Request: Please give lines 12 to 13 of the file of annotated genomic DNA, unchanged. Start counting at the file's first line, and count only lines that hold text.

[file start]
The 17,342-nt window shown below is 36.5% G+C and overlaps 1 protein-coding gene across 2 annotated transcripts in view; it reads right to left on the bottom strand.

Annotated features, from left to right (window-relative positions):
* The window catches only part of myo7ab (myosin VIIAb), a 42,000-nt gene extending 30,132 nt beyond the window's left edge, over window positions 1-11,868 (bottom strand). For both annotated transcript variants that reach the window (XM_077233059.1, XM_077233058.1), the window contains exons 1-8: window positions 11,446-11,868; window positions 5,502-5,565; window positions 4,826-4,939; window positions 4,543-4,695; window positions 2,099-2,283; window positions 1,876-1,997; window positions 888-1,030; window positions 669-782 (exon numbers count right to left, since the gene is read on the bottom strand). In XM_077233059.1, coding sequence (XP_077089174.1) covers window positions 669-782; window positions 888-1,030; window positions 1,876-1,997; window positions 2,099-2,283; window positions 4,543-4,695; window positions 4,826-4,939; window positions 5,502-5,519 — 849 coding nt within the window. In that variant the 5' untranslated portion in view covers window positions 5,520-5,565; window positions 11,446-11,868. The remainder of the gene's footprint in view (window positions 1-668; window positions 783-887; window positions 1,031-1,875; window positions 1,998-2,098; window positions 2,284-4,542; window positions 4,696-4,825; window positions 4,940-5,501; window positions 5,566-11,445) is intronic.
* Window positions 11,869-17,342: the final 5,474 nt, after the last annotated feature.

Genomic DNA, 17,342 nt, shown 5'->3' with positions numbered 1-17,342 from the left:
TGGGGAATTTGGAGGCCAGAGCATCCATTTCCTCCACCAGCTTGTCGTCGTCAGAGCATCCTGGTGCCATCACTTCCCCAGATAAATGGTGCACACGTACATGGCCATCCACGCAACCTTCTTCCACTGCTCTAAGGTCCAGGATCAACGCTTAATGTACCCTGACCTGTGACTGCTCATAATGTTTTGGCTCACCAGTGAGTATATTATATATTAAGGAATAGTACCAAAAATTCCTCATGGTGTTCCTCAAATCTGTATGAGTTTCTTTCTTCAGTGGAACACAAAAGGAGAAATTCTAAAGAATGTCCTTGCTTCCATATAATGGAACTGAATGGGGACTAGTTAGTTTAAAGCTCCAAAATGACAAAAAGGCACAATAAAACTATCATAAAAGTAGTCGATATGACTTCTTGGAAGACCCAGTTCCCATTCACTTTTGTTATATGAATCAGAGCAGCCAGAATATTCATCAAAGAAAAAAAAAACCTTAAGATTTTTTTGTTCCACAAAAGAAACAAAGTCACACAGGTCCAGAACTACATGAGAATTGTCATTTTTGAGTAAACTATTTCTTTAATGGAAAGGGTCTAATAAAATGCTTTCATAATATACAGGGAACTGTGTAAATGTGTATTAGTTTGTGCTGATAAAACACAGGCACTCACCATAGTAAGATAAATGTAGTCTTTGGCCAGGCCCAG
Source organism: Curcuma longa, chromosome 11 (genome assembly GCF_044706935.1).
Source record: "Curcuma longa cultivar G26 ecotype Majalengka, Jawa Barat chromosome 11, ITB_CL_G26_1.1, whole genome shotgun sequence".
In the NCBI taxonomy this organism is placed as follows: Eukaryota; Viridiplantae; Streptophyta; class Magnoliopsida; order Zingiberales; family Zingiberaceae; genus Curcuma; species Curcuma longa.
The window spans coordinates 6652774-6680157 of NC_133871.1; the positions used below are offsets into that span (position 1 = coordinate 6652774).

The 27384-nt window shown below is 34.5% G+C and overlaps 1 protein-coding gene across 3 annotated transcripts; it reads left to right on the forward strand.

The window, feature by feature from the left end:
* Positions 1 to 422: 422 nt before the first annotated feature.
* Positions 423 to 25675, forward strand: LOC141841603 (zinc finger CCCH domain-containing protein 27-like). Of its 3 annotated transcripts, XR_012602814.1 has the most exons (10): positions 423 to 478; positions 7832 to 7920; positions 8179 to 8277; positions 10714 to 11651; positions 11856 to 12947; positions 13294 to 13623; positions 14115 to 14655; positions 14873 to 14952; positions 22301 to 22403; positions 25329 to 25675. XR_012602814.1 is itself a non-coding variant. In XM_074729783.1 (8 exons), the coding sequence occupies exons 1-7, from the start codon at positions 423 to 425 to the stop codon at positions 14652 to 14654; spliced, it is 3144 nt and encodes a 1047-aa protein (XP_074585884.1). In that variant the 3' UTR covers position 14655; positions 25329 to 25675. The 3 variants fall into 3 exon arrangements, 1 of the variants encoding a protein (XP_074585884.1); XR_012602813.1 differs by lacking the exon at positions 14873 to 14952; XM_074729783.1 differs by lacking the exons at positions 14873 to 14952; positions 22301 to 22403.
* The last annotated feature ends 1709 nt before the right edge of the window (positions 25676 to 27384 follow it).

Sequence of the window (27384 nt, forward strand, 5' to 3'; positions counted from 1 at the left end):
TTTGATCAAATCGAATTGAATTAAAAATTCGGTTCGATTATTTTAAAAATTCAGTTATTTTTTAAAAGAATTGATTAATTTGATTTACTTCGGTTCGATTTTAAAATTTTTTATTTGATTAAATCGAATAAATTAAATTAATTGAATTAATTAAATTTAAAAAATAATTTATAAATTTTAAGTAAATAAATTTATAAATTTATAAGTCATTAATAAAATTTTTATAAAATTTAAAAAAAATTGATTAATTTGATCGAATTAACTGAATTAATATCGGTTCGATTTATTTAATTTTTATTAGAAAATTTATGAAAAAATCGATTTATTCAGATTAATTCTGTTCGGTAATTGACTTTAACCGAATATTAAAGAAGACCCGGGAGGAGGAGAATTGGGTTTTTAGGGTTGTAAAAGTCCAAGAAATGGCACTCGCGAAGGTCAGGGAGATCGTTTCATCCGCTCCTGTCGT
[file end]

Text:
The window, feature by feature from the left end:
* Positions 1 to 422: 422 nt before the first annotated feature.